Illustration 4 shows the rotating coupling (7) side of the Pressure wheel. The main point of this illustration is to make it clear how the spiral pump (1) connects to the rotating coupling (7), which in turn connects to the pressurized fluid and air hose (13). This connection is accomplished by the spiral pump (1) going through the axle (5) and the bearing (4) (this section of the spiral pump (1) is shown as spiral pump hose (10) to clarify this point) connecting to the Rotating coupling (7) and then to the pressurized fluid and air hose.
The undershot water wheel is partially immersed in the flowing water (6). The Water wheels blades (6) are impacted upon by the flowing water, causing the wheel to turn on its two bearings (4). As the wheel turns the scoop (12) in the scoop assembly (3), and picks up fluid and air puts it into the spiral pump (1) by way of the spiral pump tube running through the bearing (4) and axle (5). The spirals are half full of liquid, and the air and fluid are moved along by the rotation of the wheel filling all of the spirals of one side of the spiral pump (1) and then going to the other side to finish filling the spiral pump completely with fluid and air through a spiral pump hose going from one side to the other (25). The liquid and air then exit the other side of the spiral pump (1) through the axle (5) and other bearing (4). At this point there is a spiral coupling (7) outside of the wheel, allowing the air and water to leave the spinning wheel and spiral pump and enter into the pressurized fluid and air hose (13), which is not spinning.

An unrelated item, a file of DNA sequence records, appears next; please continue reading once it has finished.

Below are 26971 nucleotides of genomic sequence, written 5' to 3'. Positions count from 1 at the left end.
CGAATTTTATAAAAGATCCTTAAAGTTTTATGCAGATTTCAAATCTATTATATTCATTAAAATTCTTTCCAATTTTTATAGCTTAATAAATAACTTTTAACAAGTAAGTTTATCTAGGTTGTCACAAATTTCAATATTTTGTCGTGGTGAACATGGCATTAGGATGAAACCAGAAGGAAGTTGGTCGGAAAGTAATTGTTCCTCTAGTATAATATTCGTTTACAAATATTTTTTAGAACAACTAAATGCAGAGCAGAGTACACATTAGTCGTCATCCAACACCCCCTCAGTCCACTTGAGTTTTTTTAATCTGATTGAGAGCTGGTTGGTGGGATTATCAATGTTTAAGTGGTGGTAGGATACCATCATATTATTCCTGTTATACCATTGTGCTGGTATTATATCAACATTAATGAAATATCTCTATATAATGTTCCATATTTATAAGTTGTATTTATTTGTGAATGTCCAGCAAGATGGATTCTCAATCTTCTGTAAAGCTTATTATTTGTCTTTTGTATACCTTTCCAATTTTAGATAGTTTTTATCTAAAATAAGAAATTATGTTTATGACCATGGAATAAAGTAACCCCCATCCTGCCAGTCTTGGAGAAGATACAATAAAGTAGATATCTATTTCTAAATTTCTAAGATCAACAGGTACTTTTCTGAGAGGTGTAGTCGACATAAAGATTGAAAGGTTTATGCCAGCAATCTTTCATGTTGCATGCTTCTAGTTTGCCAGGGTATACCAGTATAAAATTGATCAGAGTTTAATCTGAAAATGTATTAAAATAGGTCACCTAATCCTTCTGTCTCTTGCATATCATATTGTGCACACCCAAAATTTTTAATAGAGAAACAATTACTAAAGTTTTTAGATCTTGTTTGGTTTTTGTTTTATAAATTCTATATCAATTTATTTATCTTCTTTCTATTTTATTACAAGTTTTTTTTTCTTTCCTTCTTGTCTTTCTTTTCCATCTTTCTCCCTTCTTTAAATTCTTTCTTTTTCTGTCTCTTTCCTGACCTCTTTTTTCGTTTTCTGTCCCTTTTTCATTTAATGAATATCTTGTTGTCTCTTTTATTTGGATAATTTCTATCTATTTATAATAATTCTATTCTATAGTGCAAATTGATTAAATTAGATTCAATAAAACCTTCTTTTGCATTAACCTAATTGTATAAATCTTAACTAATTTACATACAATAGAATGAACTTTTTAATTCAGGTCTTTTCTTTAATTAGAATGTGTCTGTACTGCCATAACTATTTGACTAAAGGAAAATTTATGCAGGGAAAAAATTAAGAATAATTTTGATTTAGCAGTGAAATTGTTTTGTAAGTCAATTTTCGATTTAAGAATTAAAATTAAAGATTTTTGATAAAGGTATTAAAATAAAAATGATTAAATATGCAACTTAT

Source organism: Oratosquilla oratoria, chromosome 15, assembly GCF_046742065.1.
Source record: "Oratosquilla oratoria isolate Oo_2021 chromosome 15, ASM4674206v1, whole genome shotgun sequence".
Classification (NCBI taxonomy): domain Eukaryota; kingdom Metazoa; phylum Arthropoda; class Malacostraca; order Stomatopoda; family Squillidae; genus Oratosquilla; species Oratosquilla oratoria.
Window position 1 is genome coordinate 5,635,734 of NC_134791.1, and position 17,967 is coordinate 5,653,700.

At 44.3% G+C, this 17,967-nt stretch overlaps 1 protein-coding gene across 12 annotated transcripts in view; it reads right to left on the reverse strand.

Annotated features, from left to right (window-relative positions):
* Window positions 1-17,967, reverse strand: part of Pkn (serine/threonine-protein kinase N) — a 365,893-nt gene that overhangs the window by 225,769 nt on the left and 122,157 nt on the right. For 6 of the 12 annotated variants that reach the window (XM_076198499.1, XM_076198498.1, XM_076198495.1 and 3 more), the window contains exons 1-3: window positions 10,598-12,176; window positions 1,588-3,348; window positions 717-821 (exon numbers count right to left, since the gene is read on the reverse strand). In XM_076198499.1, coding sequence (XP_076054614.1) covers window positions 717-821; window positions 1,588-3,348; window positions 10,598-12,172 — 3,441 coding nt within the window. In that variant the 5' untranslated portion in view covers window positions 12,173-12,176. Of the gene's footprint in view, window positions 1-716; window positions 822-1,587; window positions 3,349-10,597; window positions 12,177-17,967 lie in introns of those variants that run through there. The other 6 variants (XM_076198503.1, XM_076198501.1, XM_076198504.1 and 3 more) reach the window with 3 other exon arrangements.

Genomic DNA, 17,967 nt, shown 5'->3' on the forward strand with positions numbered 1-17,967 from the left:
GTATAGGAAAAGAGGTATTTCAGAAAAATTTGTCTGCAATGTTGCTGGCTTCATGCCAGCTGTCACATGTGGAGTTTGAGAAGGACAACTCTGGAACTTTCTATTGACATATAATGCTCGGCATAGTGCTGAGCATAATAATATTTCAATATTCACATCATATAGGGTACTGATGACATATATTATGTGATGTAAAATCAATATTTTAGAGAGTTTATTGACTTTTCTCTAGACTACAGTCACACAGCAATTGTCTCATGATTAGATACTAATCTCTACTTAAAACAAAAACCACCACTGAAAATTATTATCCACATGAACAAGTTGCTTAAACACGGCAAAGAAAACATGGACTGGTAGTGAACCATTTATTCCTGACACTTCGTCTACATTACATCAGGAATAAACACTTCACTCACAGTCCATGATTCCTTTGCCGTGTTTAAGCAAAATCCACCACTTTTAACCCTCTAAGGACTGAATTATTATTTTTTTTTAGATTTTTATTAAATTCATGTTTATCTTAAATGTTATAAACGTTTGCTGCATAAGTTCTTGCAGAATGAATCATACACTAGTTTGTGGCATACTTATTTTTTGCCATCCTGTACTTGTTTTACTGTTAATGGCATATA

The liquid and air then enter a separator tank (25). The purpose of this tank is to send fluid to the hydro turbine and air to the air turbine. To achieve this, a float valve (19) is used. It regulates the level of the water in the separator tank by releasing air when the water level gets to a certain level.
From the separator tank (25), liquid goes to a hydro turbine (16) and the air goes to an air turbine (15). The fluid then acts on the hydro turbine (16) and the air on the air turbine (15) and causes them to spin, turning the common shaft (20), which turns the generator (14) and creates electricity.
Once through the hydro turbine (16), the fluid is then gravity fed back to the scoop reservoir, so the process may start over. The air that goes through the air turbine (15) is released to the atmosphere.
A variation of this concept is to take a submersed turbine with a spiral pump attached to accomplish the same task as an undershot waterwheel. The scoop assembly, separator tank assembly, hydro turbine, air turbine and generator would still be required for this configuration to make electricity.
Another variation of this concept is to use an overshot waterwheel or breast waterwheel instead of an undershot wheel. The scoop assembly, separator tank assembly, hydro turbine, air turbine and generator would still be required for this configuration to make electricity.